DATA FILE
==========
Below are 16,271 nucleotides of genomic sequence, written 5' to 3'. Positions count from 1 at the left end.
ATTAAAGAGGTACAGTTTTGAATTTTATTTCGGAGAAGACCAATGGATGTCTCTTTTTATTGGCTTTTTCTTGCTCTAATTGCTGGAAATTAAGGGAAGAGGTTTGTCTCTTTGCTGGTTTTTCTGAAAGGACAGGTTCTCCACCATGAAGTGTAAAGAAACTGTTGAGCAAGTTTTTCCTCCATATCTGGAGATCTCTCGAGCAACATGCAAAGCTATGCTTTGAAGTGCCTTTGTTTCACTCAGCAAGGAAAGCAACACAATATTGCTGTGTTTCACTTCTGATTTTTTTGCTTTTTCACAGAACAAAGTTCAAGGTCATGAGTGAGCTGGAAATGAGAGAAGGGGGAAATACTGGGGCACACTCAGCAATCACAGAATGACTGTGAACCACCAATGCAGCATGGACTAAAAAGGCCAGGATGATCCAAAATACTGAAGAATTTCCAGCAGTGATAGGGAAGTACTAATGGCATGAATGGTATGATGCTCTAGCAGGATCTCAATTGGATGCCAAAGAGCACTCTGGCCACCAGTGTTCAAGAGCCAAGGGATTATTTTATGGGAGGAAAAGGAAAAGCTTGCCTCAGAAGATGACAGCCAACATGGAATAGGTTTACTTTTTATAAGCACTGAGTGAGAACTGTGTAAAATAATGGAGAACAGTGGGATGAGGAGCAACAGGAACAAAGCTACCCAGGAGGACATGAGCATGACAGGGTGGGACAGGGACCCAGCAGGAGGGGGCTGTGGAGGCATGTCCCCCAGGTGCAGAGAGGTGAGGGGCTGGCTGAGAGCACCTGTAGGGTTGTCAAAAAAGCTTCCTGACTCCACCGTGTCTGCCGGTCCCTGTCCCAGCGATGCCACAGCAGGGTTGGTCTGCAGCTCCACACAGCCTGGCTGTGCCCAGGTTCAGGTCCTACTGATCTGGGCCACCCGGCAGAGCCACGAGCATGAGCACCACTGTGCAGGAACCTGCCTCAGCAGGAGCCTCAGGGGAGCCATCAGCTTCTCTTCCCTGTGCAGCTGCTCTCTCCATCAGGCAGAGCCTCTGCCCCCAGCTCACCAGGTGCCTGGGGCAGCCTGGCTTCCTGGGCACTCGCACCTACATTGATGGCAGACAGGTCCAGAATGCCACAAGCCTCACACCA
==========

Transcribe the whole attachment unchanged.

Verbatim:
Below are 16,271 nucleotides of genomic sequence, written 5' to 3'. Positions count from 1 at the left end.
ATTAAAGAGGTACAGTTTTGAATTTTATTTCGGAGAAGACCAATGGATGTCTCTTTTTATTGGCTTTTTCTTGCTCTAATTGCTGGAAATTAAGGGAAGAGGTTTGTCTCTTTGCTGGTTTTTCTGAAAGGACAGGTTCTCCACCATGAAGTGTAAAGAAACTGTTGAGCAAGTTTTTCCTCCATATCTGGAGATCTCTCGAGCAACATGCAAAGCTATGCTTTGAAGTGCCTTTGTTTCACTCAGCAAGGAAAGCAACACAATATTGCTGTGTTTCACTTCTGATTTTTTTGCTTTTTCACAGAACAAAGTTCAAGGTCATGAGTGAGCTGGAAATGAGAGAAGGGGGAAATACTGGGGCACACTCAGCAATCACAGAATGACTGTGAACCACCAATGCAGCATGGACTAAAAAGGCCAGGATGATCCAAAATACTGAAGAATTTCCAGCAGTGATAGGGAAGTACTAATGGCATGAATGGTATGATGCTCTAGCAGGATCTCAATTGGATGCCAAAGAGCACTCTGGCCACCAGTGTTCAAGAGCCAAGGGATTATTTTATGGGAGGAAAAGGAAAAGCTTGCCTCAGAAGATGACAGCCAACATGGAATAGGTTTACTTTTTATAAGCACTGAGTGAGAACTGTGTAAAATAATGGAGAACAGTGGGATGAGGAGCAACAGGAACAAAGCTACCCAGGAGGACATGAGCATGACAGGGTGGGACAGGGACCCAGCAGGAGGGGGCTGTGGAGGCATGTCCCCCAGGTGCAGAGAGGTGAGGGGCTGGCTGAGAGCACCTGTAGGGTTGTCAAAAAAGCTTCCTGACTCCACCGTGTCTGCCGGTCCCTGTCCCAGCGATGCCACAGCAGGGTTGGTCTGCAGCTCCACACAGCCTGGCTGTGCCCAGGTTCAGGTCCTACTGATCTGGGCCACCCGGCAGAGCCACGAGCATGAGCACCACTGTGCAGGAACCTGCCTCAGCAGGAGCCTCAGGGGAGCCATCAGCTTCTCTTCCCTGTGCAGCTGCTCTCTCCATCAGGCAGAGCCTCTGCCCCCAGCTCACCAGGTGCCTGGGGCAGCCTGGCTTCCTGGGCACTCGCACCTACATTGATGGCAGACAGGTCCAGAATGCCACAAGCCTCACACCA